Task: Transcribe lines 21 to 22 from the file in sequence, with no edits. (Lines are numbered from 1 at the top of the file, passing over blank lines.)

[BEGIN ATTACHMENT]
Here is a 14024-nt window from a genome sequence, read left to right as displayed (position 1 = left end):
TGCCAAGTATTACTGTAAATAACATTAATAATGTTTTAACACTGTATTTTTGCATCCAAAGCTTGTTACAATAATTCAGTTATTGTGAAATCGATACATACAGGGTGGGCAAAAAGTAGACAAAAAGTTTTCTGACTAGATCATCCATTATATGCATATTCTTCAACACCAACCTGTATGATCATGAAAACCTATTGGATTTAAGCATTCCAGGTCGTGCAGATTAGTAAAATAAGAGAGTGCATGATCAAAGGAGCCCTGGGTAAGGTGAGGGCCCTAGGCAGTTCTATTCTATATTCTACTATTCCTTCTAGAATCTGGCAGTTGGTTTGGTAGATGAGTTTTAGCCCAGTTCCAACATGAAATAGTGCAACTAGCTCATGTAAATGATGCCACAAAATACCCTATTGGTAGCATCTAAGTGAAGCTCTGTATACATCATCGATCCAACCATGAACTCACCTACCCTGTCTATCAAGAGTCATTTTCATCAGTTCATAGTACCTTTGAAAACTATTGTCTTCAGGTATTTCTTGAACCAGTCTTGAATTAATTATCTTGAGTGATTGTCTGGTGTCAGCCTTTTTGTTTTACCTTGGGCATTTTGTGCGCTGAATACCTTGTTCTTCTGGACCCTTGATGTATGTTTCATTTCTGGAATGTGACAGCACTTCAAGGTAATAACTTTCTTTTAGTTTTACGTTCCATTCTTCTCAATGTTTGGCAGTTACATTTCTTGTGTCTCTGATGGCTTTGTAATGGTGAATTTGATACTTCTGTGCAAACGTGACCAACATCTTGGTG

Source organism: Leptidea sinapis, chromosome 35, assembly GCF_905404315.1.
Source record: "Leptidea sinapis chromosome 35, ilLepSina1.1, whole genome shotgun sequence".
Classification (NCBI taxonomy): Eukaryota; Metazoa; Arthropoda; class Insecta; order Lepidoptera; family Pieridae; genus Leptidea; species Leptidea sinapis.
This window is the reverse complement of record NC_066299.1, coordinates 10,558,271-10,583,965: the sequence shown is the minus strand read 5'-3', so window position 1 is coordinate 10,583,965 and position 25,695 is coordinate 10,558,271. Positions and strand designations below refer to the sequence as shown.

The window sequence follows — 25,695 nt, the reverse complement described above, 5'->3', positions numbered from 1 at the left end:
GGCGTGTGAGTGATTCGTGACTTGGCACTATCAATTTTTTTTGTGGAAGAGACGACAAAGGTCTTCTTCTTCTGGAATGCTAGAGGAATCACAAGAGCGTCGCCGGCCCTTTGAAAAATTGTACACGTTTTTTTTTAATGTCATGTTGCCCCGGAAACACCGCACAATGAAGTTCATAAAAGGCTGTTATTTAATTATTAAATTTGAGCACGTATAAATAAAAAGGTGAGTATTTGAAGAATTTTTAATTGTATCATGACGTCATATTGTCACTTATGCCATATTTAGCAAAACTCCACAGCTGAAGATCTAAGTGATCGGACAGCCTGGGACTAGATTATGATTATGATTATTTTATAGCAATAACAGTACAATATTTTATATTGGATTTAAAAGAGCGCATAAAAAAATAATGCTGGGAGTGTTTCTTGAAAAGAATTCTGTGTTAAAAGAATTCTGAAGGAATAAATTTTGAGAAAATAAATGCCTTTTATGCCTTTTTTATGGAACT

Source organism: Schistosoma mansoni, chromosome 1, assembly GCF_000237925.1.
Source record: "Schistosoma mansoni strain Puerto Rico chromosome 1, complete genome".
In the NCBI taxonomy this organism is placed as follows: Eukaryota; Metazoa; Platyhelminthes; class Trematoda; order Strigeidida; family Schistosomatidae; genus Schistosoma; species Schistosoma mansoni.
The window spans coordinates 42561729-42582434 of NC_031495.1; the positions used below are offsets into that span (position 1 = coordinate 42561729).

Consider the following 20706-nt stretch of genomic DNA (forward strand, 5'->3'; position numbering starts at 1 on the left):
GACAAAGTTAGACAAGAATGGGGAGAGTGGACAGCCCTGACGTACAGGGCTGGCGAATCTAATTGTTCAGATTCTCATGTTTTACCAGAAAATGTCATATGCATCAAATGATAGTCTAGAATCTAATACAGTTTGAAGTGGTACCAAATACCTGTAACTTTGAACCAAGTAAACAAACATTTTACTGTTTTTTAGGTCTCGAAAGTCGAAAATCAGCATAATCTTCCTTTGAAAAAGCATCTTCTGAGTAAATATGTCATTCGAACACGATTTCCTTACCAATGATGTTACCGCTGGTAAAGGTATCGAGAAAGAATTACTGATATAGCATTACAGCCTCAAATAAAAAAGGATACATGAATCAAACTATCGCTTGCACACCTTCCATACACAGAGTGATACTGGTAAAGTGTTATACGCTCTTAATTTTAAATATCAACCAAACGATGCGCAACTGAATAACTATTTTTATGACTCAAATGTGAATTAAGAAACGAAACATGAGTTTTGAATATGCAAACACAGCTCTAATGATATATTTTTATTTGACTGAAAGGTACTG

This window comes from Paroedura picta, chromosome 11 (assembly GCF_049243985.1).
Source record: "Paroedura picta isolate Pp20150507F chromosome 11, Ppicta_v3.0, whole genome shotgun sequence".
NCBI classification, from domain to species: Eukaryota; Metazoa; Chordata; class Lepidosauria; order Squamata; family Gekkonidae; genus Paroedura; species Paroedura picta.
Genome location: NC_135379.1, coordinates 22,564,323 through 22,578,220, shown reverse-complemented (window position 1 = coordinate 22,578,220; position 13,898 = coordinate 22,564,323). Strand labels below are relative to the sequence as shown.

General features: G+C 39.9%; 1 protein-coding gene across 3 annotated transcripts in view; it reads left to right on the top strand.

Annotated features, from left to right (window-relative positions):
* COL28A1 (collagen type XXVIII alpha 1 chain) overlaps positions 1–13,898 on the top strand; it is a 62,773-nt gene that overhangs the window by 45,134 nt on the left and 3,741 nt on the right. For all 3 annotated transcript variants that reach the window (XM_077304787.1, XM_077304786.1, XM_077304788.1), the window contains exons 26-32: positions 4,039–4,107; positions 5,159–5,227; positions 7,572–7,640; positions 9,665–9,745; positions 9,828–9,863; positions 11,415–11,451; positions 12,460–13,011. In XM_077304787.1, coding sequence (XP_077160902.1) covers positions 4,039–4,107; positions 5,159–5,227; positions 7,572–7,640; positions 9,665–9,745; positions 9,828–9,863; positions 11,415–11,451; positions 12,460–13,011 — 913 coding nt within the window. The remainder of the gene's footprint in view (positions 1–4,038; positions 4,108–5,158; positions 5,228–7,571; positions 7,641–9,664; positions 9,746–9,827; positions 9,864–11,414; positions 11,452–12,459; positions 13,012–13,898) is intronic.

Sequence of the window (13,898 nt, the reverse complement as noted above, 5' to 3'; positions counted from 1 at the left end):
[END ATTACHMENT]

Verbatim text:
* COL28A1 (collagen type XXVIII alpha 1 chain) overlaps positions 1–13,898 on the top strand; it is a 62,773-nt gene that overhangs the window by 45,134 nt on the left and 3,741 nt on the right. For all 3 annotated transcript variants that reach the window (XM_077304787.1, XM_077304786.1, XM_077304788.1), the window contains exons 26-32: positions 4,039–4,107; positions 5,159–5,227; positions 7,572–7,640; positions 9,665–9,745; positions 9,828–9,863; positions 11,415–11,451; positions 12,460–13,011. In XM_077304787.1, coding sequence (XP_077160902.1) covers positions 4,039–4,107; positions 5,159–5,227; positions 7,572–7,640; positions 9,665–9,745; positions 9,828–9,863; positions 11,415–11,451; positions 12,460–13,011 — 913 coding nt within the window. The remainder of the gene's footprint in view (positions 1–4,038; positions 4,108–5,158; positions 5,228–7,571; positions 7,641–9,664; positions 9,746–9,827; positions 9,864–11,414; positions 11,452–12,459; positions 13,012–13,898) is intronic.

Sequence of the window (13,898 nt, the reverse complement as noted above, 5' to 3'; positions counted from 1 at the left end):